Back 2020.04.06

The other side of Covid-19: stagnant civil society in the Baltic State rose up to a challenge

It is a global phenomenon that people unite as one when they have a common goal. In 1989, the Baltic States saw an unprecedented unity when 2 million people (roughly a third of population in the Baltics) joined their hands to form a human chain spanning 675.5 kilometres (419.7 mi) in order to express their disapproval of the Soviet occupation. At the time, the unity continued to flourish for another three years or so in Lithuania, until it was clear that 50 years of Soviet occupation was finally over. What happened next? Lithuania persevered to grow as an independent state and it was quite successful in that: it joined the EU and NATO in 2004, the euro in 2015, and finally the OECD in 2018. Nonetheless, even upon reaching these milestones, it never saw the unity that it once had.

At the outset of 2020, the world was struck by a global pandemic of Covid-19. Needless to say, Lithuania was one of the countries strongly affected, and adopted the same strict measures of quarantine and self-isolation as the rest of the world. However, something else happened at this stage. According to Eurostat, in 2015 only about 16.3% of population in Lithuania was involved in formal and informal voluntary activities in the society. It is no secret that before Covid-19, it was a real challenge to find someone involved in voluntary activities outside their household or work environment. Today, we cannot give numbers yet, but we can share some of the numerous examples, which show that the stagnant civil society in Lithuania rose to a challenge as one.

As soon as Lithuania found out that coronavirus was endangering the elderly part of the society, a volunteer initiative called Strong Together was born. In the ageing society, with the demographic pyramid strongly dented by the international migration of the youth (at least 10% of the society has moved abroad since Lithuania joined the EU in 2004), the involvement of young volunteers was crucial. In three weeks, more than 3000 volunteers joined the initiative. At first sight, this may appear as a petty number to those coming from large EU member states, such as Germany or France. However, by proportion, 3000 volunteers are equivalent to 0.1% of the society. National basketball team stars, such as Mantas Kalnietis, and companies like the largest retailer in the Baltics, Maxima, have joined the cause.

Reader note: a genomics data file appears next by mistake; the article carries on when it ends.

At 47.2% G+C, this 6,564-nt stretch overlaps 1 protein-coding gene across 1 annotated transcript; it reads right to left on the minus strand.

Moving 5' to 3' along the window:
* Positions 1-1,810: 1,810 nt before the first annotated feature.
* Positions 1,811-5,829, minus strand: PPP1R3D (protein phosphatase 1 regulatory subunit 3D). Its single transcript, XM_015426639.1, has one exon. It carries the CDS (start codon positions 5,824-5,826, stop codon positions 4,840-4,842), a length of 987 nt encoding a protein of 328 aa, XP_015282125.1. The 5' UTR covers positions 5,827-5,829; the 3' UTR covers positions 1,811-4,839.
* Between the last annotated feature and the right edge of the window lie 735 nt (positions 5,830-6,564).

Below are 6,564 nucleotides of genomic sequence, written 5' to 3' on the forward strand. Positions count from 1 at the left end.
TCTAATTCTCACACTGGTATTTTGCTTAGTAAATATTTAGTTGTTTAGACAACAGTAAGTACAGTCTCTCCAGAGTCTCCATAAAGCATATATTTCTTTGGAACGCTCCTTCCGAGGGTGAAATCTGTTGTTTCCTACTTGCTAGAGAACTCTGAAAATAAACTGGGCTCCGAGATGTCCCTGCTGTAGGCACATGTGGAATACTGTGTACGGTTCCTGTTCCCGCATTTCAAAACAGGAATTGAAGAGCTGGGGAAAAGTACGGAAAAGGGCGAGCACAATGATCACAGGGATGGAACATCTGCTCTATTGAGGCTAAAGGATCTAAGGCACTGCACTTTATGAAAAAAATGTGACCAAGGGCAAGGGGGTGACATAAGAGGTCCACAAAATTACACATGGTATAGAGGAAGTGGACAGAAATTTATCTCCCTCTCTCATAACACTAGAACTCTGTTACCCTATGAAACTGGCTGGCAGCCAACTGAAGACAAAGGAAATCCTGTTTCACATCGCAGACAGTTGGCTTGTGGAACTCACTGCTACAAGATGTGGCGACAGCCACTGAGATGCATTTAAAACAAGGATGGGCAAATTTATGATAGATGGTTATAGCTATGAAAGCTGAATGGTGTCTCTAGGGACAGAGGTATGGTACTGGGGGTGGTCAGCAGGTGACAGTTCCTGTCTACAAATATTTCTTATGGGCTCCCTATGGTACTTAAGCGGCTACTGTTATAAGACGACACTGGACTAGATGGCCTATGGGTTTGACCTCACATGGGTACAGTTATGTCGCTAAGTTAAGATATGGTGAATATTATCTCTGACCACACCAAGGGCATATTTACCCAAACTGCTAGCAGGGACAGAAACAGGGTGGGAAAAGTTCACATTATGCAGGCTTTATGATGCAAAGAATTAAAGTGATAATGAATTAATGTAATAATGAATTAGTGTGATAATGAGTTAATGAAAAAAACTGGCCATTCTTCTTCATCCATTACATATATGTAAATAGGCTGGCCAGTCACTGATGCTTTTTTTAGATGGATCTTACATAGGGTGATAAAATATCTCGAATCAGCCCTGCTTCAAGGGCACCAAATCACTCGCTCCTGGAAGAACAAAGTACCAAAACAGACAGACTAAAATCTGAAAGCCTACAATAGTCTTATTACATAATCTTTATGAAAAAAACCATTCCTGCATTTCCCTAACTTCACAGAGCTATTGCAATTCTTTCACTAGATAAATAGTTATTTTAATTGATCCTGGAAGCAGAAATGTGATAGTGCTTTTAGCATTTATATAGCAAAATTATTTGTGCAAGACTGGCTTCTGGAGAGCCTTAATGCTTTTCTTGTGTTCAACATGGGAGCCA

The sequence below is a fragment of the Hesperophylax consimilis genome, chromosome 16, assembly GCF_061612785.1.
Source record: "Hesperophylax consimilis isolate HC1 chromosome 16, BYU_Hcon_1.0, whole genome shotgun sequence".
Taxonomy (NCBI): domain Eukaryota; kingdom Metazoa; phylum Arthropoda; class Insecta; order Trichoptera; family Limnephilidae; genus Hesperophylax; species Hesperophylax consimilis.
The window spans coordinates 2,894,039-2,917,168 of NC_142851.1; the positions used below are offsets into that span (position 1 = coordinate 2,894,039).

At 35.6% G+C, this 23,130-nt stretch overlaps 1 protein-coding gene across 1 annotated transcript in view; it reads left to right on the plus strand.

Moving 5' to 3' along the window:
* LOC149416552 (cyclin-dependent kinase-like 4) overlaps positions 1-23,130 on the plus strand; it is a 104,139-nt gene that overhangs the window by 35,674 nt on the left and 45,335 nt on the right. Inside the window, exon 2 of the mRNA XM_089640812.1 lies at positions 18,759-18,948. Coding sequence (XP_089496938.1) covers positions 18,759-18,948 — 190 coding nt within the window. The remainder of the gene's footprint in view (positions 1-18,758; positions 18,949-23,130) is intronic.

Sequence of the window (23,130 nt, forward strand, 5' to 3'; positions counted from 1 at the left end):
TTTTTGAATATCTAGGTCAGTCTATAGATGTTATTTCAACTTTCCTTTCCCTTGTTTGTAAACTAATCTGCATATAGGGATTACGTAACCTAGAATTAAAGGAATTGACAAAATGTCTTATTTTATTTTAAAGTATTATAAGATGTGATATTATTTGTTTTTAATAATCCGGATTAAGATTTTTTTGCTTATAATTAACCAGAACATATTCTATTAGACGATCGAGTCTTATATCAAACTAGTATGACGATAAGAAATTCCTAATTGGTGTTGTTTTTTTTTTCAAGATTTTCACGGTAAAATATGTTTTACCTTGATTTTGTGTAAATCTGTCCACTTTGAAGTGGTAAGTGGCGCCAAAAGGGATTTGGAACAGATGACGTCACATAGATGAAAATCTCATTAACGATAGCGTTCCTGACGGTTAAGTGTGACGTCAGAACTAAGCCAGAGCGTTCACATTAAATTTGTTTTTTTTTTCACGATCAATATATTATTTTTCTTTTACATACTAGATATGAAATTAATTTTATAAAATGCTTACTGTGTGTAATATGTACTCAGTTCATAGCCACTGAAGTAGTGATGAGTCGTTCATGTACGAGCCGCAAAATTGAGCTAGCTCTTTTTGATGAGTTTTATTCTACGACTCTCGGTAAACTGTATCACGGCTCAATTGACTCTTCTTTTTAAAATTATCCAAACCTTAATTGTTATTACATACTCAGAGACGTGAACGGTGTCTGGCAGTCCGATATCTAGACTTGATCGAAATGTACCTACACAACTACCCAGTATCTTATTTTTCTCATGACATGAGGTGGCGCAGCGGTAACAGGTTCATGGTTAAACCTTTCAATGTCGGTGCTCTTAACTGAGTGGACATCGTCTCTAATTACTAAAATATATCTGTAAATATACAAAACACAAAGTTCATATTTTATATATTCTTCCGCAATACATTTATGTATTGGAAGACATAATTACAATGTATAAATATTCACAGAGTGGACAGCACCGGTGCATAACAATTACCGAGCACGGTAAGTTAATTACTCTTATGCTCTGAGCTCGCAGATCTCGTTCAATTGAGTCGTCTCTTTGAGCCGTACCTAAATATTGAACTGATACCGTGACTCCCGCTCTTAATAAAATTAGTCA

Another 1000 individuals or more took part in the virtual hackathon Hack the Crisis. Challenges that were tackled during the event included disruptions to the supply chain, information verification and assistance to businesses in competing in digital economy. Solutions proposed during the hackathon have been included in ‘There Is No Quarantine on the Internet’, a governmental program seeking to assist the country’s SMEs in adapting their businesses to e-commerce. Another product of the hackathon is an initiative ‘Learning Does Not Stop During Quarantine’, aimed at encouraging businesses to donate their computers that are often deemed to be outdated but are still perfectly fine. Computers are needed for over 35 000 children in Lithuania to ensure that the learning process continues, especially with all the formal educational activity in the country now carried out online.

There are many more inspiring initiatives across Lithuania: over 150 health professionals provide health consultations online on MEDO platform, designer Robert Kalinkin and his team give away 20 000–30 000 face masks a day, and public libraries employ their 3D printers to produce over 12 000 face shields to local restaurants providing free giveaway food to medical staff. However, not all initiatives are directed towards Lithuania only. Inventors are working on simple 3D respiratory assistance device that does not need electricity. This is particularly relevant for the developing world with extremely large populations and electricity outages still an occurrence. If the prototype succeeds, Paulius Lideikis, the co-founder of Under Pressure, wants to make it freely available to those in need.

It is encouraging to witness so many public initiatives rise in a society often accused of the lack of involvement. The number of these initiatives is also staggering since many people are driven back by the uncertainty about the health system’s ability to endure the virus. In these times, it is fair to say that for objective reasons not everyone can help, and those who cannot, do their bit by staying at home. While nearly empty streets and unused public transportation prove the commitment to act collectively, drone ‘portraits of the quarantine’ reflect how the Lithuanian society copes with the crisis and tries not to lose hope for the better future. Here are some of the moments from the quarantine in Lithuania captured by Lithuanian photographer Adas:

It may be a bit too effusive to claim that the society in Lithuania acts as collectively as in the times of the quest for freedom.  Nonetheless, the collective action and involvement to create a common good is unprecedented in modern Lithuania and, as the global pandemic goes away, we hope that the involvement of the civil society will have a lasting effect.

Photo: Andrius Aleksandravičius